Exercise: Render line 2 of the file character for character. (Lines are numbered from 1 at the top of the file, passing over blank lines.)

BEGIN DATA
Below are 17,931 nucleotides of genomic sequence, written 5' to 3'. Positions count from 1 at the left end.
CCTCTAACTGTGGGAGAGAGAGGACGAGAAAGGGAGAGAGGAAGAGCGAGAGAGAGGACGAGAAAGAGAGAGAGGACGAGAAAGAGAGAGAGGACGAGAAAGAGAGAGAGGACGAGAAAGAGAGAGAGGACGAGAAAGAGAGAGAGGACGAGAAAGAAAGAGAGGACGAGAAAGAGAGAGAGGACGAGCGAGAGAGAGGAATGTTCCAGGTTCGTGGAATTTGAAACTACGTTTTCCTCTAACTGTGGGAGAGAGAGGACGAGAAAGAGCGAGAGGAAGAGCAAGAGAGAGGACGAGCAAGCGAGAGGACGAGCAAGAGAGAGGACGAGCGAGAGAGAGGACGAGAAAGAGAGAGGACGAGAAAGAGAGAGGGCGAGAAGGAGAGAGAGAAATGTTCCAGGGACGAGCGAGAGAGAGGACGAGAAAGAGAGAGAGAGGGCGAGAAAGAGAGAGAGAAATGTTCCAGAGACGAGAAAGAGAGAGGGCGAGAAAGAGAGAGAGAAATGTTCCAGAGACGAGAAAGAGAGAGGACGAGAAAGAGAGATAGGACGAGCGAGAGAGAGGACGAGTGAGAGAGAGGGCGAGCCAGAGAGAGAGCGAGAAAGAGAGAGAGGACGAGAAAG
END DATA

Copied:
CCTCTAACTGTGGGAGAGAGAGGACGAGAAAGGGAGAGAGGAAGAGCGAGAGAGAGGACGAGAAAGAGAGAGAGGACGAGAAAGAGAGAGAGGACGAGAAAGAGAGAGAGGACGAGAAAGAGAGAGAGGACGAGAAAGAGAGAGAGGACGAGAAAGAAAGAGAGGACGAGAAAGAGAGAGAGGACGAGCGAGAGAGAGGAATGTTCCAGGTTCGTGGAATTTGAAACTACGTTTTCCTCTAACTGTGGGAGAGAGAGGACGAGAAAGAGCGAGAGGAAGAGCAAGAGAGAGGACGAGCAAGCGAGAGGACGAGCAAGAGAGAGGACGAGCGAGAGAGAGGACGAGAAAGAGAGAGGACGAGAAAGAGAGAGGGCGAGAAGGAGAGAGAGAAATGTTCCAGGGACGAGCGAGAGAGAGGACGAGAAAGAGAGAGAGAGGGCGAGAAAGAGAGAGAGAAATGTTCCAGAGACGAGAAAGAGAGAGGGCGAGAAAGAGAGAGAGAAATGTTCCAGAGACGAGAAAGAGAGAGGACGAGAAAGAGAGATAGGACGAGCGAGAGAGAGGACGAGTGAGAGAGAGGGCGAGCCAGAGAGAGAGCGAGAAAGAGAGAGAGGACGAGAAAG